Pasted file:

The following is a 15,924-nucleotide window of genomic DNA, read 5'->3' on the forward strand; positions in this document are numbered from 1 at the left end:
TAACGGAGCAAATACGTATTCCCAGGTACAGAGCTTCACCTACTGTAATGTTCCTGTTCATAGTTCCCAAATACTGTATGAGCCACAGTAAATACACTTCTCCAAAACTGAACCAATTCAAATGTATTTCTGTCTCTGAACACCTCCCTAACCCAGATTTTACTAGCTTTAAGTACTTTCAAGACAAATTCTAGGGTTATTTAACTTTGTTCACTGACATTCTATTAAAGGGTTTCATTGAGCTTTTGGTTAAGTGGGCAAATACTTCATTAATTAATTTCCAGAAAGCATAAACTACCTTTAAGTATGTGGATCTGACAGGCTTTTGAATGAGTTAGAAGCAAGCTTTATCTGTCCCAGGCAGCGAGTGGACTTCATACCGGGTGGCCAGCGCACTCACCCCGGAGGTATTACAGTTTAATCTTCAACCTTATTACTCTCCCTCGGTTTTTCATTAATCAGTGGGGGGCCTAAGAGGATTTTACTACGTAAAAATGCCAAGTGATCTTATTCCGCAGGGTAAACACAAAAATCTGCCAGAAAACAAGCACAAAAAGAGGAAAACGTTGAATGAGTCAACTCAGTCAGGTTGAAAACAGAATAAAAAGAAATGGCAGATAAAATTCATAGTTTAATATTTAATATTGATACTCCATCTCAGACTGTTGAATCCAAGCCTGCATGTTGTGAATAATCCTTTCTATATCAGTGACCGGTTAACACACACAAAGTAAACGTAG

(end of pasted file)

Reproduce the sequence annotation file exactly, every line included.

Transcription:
The following is a 15,924-nucleotide window of genomic DNA, read 5'->3' on the forward strand; positions in this document are numbered from 1 at the left end:
TAACGGAGCAAATACGTATTCCCAGGTACAGAGCTTCACCTACTGTAATGTTCCTGTTCATAGTTCCCAAATACTGTATGAGCCACAGTAAATACACTTCTCCAAAACTGAACCAATTCAAATGTATTTCTGTCTCTGAACACCTCCCTAACCCAGATTTTACTAGCTTTAAGTACTTTCAAGACAAATTCTAGGGTTATTTAACTTTGTTCACTGACATTCTATTAAAGGGTTTCATTGAGCTTTTGGTTAAGTGGGCAAATACTTCATTAATTAATTTCCAGAAAGCATAAACTACCTTTAAGTATGTGGATCTGACAGGCTTTTGAATGAGTTAGAAGCAAGCTTTATCTGTCCCAGGCAGCGAGTGGACTTCATACCGGGTGGCCAGCGCACTCACCCCGGAGGTATTACAGTTTAATCTTCAACCTTATTACTCTCCCTCGGTTTTTCATTAATCAGTGGGGGGCCTAAGAGGATTTTACTACGTAAAAATGCCAAGTGATCTTATTCCGCAGGGTAAACACAAAAATCTGCCAGAAAACAAGCACAAAAAGAGGAAAACGTTGAATGAGTCAACTCAGTCAGGTTGAAAACAGAATAAAAAGAAATGGCAGATAAAATTCATAGTTTAATATTTAATATTGATACTCCATCTCAGACTGTTGAATCCAAGCCTGCATGTTGTGAATAATCCTTTCTATATCAGTGACCGGTTAACACACACAAAGTAAACGTAG